“If Carlos was an idiot, then you’re a fool,” Pedro said to Alejandra.
“He didn’t pay the protection fees the cartel imposed, so they killed him.” Alejandra threw her hands in the air. “They’ve never bothered us before, they haven’t bothered Pa yet and I won’t let them bother us again.”
“You’re willing to bet your life on that?” Hector hovered over his seat.
“Do you know how much your brother spent to bring you here?” Pedro said, looking like he wanted to throw his bowl of beans at Alejandra’s face. “If I knew you were such an ungrateful little bitch I never would’ve told him to waste his money.”
“I know,” Alejandra said. She closed her eyes and took a breath. “Hector, I am so sorry you spent all your money for me to come here.” She cupped her hands on the table. “But I don’t want to get stuck cleaning pools for the next 40 years. I want to take my chances in Mexico so I can be with Pa.”
Hector looked in her eyes and made himself believe she was right. He wished his mother never trusted him to protect Alejandra. He had betrayed his mother’s trust when he left his sister for the United States and he’d betray it again when he let her go back to Mexico. Maybe that was why he was the best swimmer. When he was out in the middle of the water he only had to worry about himself.
* * *
Hector went into the bedroom and divided his sister’s clothes from the cluttered piles of dirty shirts and underwear covering the floor. Pedro hid the car keys because he refused to drive Alejandra to the bus depot, so Hector took his sister to the Sun Tran at the street corner. He sat in the back of the bus and counted the outdoor swimming pools that went past the bus’s smudged windows. Each pool reminded him of the task he could still achieve. When he got back to the apartment later, he would tell Pedro he could only work part time and enroll in the nearest community college that had a swim team.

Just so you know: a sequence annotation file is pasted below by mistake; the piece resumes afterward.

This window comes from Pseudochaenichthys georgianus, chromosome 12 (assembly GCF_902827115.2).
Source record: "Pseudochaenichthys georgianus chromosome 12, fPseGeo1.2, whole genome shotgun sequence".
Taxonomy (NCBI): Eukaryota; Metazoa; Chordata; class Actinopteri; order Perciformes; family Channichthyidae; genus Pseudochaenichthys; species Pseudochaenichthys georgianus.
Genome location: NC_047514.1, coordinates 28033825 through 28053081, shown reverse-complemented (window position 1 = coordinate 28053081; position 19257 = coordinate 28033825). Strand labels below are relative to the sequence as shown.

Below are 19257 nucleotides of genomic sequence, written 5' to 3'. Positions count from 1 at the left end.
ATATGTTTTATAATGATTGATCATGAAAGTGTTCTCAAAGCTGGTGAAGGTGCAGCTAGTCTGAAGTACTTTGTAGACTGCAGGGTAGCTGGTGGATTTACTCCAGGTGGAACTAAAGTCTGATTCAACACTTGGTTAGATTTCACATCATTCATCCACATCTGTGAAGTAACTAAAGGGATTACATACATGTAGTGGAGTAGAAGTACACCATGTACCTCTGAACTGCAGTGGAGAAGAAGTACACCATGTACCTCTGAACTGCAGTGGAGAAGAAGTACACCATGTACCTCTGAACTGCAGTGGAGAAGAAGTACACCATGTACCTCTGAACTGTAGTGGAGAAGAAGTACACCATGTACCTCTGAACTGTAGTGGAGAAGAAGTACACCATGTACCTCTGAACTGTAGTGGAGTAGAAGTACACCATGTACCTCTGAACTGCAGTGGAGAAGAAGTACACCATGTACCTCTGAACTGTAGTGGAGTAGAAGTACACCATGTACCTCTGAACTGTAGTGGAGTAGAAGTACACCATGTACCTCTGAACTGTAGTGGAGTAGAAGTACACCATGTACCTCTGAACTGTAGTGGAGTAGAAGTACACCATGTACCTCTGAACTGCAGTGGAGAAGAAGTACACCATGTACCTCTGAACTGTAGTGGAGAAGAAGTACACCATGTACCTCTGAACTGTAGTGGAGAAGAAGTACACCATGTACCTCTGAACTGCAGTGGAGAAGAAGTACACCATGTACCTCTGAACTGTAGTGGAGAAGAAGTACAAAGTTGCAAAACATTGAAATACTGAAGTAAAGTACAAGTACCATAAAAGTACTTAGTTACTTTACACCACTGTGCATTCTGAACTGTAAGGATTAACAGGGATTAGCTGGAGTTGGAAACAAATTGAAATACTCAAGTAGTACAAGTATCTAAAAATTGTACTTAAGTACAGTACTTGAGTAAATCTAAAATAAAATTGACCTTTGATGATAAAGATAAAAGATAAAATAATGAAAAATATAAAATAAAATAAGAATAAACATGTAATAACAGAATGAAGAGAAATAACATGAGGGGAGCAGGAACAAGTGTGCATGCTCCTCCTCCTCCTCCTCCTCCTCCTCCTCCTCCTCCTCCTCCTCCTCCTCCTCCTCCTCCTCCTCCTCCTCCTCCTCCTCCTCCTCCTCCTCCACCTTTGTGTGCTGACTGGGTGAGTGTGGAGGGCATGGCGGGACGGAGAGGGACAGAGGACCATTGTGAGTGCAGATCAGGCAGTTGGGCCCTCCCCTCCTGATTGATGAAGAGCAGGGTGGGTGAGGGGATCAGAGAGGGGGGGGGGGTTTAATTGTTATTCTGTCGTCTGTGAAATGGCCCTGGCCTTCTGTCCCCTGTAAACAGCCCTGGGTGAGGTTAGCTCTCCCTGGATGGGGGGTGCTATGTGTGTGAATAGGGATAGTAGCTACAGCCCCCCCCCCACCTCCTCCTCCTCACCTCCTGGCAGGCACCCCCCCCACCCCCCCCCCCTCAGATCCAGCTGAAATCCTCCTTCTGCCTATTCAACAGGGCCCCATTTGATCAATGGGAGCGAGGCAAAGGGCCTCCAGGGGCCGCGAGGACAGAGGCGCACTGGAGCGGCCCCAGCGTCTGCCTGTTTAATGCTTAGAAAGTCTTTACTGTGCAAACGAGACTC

When they arrived at the bus depot, he led Alejandra inside. His eyes adjusted to the bright florescent lights that reflected off the linoleum floor. He passed a crowd of 30 travelers to reach the counter and bought a ticket to an 8:09 p.m. bus bound for Nogales.
“Do you know how to get from Nogales back home?” Hector said. He sat next to Alejandra on leather waiting chairs.
“I switch buses at the capital.” She leaned forward and smiled like she was about to return home from a long vacation. He stuffed 40 dollars in her backpack he once received as a tip. If Carlos were here, Hector would ask if he thought letting Alejandra go home was a smart idea. His brother would probably take Alejandra all the way to San Juan Atenco just because he swore to Hector he’d keep her safe.
Through the back picture window, a bus pulled in front of the depot.
“All passengers for bus 211 to Nogales,” the ticket lady said through the intercom, “please report to the platform.”